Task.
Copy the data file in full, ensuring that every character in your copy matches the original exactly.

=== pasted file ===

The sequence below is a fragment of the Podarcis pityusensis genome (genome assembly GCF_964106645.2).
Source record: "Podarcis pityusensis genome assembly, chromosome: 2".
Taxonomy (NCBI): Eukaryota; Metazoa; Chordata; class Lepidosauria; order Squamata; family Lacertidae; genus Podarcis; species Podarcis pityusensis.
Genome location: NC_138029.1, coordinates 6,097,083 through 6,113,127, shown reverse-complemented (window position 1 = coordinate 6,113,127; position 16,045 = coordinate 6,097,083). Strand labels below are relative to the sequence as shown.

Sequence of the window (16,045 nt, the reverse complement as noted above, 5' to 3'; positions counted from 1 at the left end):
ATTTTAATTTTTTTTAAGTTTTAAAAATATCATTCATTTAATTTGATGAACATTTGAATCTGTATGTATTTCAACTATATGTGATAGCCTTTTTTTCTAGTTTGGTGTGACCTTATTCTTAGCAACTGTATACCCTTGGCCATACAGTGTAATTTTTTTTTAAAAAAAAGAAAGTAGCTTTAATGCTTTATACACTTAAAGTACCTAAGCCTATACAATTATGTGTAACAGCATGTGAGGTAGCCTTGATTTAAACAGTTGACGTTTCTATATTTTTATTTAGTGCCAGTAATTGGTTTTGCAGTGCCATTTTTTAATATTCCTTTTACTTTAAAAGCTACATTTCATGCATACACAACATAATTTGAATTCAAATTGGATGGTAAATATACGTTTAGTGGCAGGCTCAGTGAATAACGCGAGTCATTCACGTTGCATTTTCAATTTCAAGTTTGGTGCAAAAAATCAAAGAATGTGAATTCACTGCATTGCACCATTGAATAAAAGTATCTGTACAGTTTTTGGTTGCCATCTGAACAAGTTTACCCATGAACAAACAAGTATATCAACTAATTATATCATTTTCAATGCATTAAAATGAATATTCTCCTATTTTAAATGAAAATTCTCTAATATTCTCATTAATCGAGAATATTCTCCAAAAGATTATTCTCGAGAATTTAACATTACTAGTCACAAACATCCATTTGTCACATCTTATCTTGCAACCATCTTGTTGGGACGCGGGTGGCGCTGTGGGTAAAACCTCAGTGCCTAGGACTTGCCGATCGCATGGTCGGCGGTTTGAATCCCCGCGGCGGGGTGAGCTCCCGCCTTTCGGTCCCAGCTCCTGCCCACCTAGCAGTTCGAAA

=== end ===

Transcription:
The sequence below is a fragment of the Podarcis pityusensis genome (genome assembly GCF_964106645.2).
Source record: "Podarcis pityusensis genome assembly, chromosome: 2".
Taxonomy (NCBI): Eukaryota; Metazoa; Chordata; class Lepidosauria; order Squamata; family Lacertidae; genus Podarcis; species Podarcis pityusensis.
Genome location: NC_138029.1, coordinates 6,097,083 through 6,113,127, shown reverse-complemented (window position 1 = coordinate 6,113,127; position 16,045 = coordinate 6,097,083). Strand labels below are relative to the sequence as shown.

Sequence of the window (16,045 nt, the reverse complement as noted above, 5' to 3'; positions counted from 1 at the left end):
ATTTTAATTTTTTTTAAGTTTTAAAAATATCATTCATTTAATTTGATGAACATTTGAATCTGTATGTATTTCAACTATATGTGATAGCCTTTTTTTCTAGTTTGGTGTGACCTTATTCTTAGCAACTGTATACCCTTGGCCATACAGTGTAATTTTTTTTTAAAAAAAAGAAAGTAGCTTTAATGCTTTATACACTTAAAGTACCTAAGCCTATACAATTATGTGTAACAGCATGTGAGGTAGCCTTGATTTAAACAGTTGACGTTTCTATATTTTTATTTAGTGCCAGTAATTGGTTTTGCAGTGCCATTTTTTAATATTCCTTTTACTTTAAAAGCTACATTTCATGCATACACAACATAATTTGAATTCAAATTGGATGGTAAATATACGTTTAGTGGCAGGCTCAGTGAATAACGCGAGTCATTCACGTTGCATTTTCAATTTCAAGTTTGGTGCAAAAAATCAAAGAATGTGAATTCACTGCATTGCACCATTGAATAAAAGTATCTGTACAGTTTTTGGTTGCCATCTGAACAAGTTTACCCATGAACAAACAAGTATATCAACTAATTATATCATTTTCAATGCATTAAAATGAATATTCTCCTATTTTAAATGAAAATTCTCTAATATTCTCATTAATCGAGAATATTCTCCAAAAGATTATTCTCGAGAATTTAACATTACTAGTCACAAACATCCATTTGTCACATCTTATCTTGCAACCATCTTGTTGGGACGCGGGTGGCGCTGTGGGTAAAACCTCAGTGCCTAGGACTTGCCGATCGCATGGTCGGCGGTTTGAATCCCCGCGGCGGGGTGAGCTCCCGCCTTTCGGTCCCAGCTCCTGCCCACCTAGCAGTTCGAAA